Director Patty Jenkins explains why Wonder Woman 1984 would've been a worse movie if it had been released in 2019 as originally planned.
Director Patty Jenkins explains why Wonder Woman 1984 would've been a worse movie if it had been released in 2019 as originally planned. Jenkins' second DC outing serves as a follow-up to her 2017 movie Wonder Woman. This time around, Gal Gadot's Diana Prince has settled into a solitary life in Washington D.C. decades after her introduction to the world of men, though she's quickly pulled back into action with the emergence of threats like Max Lord (Pedro Pascal) and Barbara Minerva, aka Cheetah (Kristen Wiig). Further complicating matters is the fact that her long lost love Steve Trevor (Chris Pine) has returned from the dead.
Once upon a time, Wonder Woman 1984 was scheduled for release in December 2019, then November 2019. However, Warner Bros. ended up bumping the film to June 2020, which proved to be a disastrous move. The coronavirus pandemic effectively slashed the moviegoing industry this year, and as a result, Wonder Woman 1984 had to be shuffled around to various dates. Finally, after all this time, Jenkins' sequel will debut in theaters and on HBO Max this Friday, with select international markets even getting it this past weekend.
It's easy to say the move from 2019 to 2020 is what really doomed Wonder Woman 1984, but Jenkins insists things would've been far worse if it had come out last year. In an interview with the NYT, Jenkins explains how, when Warner Bros. first scheduled Wonder Woman 1984 for release in late 2019, she was frustrated by how little time she would actually have to make the movie. As Jenkins was in the midst of a different project, her timeline was shortened considerably, which would have impacted Wonder Woman 1984's quality. She explained:
I never wanted it to come out in the winter. I was fighting the studio because we were supposed to come out summer of 2020, and then they didn’t have a big movie for 2019. I was in the middle of making a limited series, and all of a sudden they announced that they had moved up the release date by seven months, which was going to give me way less time to make the movie than I had for “Wonder Woman.” I was saying, “You guys, why would you guarantee I can’t make as good of a film by making it too quick?”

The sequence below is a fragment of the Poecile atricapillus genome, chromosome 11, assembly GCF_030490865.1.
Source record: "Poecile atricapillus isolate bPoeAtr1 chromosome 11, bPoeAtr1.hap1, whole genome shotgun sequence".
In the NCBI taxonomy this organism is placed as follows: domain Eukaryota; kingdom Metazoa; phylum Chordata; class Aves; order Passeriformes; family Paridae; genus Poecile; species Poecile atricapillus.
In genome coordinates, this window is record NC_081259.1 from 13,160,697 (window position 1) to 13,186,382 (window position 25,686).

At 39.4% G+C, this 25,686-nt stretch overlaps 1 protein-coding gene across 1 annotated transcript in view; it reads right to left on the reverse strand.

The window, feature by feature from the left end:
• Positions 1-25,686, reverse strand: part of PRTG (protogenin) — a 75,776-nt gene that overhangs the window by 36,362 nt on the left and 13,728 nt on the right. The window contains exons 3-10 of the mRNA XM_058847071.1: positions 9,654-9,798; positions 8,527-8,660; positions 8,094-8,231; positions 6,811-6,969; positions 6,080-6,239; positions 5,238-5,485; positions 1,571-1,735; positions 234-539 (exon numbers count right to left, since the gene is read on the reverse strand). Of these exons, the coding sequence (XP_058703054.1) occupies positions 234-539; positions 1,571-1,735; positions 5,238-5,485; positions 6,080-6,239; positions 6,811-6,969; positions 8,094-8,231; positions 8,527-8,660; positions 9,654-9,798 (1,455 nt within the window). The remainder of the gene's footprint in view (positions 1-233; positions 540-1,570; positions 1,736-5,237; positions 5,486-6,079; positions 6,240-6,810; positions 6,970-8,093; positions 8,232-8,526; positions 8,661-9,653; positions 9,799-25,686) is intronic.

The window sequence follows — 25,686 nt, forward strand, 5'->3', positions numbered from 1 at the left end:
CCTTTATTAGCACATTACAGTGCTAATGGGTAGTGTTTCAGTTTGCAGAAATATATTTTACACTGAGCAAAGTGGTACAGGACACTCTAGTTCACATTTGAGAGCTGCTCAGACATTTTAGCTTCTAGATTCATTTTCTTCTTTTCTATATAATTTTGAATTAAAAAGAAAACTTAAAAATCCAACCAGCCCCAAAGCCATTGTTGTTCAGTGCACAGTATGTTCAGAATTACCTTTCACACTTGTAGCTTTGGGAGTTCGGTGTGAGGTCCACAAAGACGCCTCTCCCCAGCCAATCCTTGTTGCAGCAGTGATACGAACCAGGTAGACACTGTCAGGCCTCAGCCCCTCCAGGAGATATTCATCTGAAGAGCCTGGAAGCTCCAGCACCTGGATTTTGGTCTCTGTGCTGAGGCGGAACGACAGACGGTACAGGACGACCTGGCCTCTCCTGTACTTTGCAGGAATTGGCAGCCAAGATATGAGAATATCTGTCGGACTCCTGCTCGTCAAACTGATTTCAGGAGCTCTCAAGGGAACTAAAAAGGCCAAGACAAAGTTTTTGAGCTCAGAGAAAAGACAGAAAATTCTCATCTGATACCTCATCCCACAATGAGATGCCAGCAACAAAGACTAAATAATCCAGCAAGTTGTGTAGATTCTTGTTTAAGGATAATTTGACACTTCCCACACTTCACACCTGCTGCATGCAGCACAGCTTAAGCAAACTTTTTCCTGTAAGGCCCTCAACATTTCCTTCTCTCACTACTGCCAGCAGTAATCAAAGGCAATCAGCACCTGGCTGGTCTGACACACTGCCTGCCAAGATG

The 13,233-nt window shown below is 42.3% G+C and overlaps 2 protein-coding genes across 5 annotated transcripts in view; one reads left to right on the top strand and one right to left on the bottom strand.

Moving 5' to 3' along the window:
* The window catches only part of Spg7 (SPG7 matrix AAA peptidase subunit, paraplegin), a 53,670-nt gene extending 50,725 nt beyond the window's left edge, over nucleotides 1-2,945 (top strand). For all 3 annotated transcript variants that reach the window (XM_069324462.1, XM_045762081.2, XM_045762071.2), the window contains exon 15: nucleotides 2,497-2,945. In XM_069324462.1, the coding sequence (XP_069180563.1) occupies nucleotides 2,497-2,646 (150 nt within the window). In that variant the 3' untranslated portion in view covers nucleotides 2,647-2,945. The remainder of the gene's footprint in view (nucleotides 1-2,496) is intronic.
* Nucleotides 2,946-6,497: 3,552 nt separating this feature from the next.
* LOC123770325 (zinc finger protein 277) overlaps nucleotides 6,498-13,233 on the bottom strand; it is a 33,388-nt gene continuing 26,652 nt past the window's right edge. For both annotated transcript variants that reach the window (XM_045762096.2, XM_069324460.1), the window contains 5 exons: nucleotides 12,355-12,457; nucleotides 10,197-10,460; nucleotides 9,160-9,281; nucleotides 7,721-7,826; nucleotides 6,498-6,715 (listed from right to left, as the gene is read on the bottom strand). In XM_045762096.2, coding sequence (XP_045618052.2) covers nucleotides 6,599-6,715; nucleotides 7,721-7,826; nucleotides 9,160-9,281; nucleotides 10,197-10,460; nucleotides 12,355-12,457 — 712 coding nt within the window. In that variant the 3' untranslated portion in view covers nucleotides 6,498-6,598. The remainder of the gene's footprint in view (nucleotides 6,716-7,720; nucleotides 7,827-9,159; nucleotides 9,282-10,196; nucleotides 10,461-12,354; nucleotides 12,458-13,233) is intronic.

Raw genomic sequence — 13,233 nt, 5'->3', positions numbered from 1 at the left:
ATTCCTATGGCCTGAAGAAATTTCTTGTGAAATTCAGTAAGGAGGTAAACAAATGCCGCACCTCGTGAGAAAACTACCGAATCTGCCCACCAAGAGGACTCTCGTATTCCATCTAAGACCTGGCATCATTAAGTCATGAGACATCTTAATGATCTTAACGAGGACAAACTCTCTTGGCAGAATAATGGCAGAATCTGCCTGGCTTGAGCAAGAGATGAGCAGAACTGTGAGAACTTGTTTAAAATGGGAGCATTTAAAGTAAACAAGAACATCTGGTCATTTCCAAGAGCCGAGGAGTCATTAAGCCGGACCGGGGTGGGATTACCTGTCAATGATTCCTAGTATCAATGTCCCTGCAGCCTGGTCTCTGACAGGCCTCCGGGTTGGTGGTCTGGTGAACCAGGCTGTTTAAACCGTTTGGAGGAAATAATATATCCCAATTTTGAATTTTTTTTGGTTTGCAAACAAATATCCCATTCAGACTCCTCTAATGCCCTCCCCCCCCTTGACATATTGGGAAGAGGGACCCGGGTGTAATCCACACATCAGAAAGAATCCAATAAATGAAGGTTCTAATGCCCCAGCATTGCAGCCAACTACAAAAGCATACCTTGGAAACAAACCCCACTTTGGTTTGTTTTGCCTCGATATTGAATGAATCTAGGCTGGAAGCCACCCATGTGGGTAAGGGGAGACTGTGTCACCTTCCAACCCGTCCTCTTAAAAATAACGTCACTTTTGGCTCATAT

So we argued about that all year, and I had to drop out of doing a whole limited series and only do the first two episodes, and just race to write an 80-page treatment at the same time as I’m trying to direct the show. We finally got lucky that it got moved back. It would have been a much worse movie if it had come out then.
Sadly, Wonder Woman 1984 didn't get the chance to be a summer blockbuster, but at least Jenkins got the extra time she needed for production. Fans might wish Wonder Woman 1984 had stuck to 2019 to avoid the pandemic, but when it comes to the quality of the movie itself, 2020 seems to have been better. Since reviews rolled out online last week, Wonder Woman 1984 has been deemed fresh on Rotten Tomatoes, currently holding an 82% critics' score at the time of this writing. Sounds like Jenkins really did put that extra time to good use in making an excellent movie.
While Wonder Woman 1984's release isn't exactly what people were expecting, the HBO Max and theatrical plan is undoubtedly the best option for right now. Those who have access to a movie theater can venture out to see it if they wish, while others who might not feel safe about going out in public can watch it at home. After all the hard work Jenkins and the rest have put into Wonder Woman 1984, it's a relief to know that audiences can finally see it.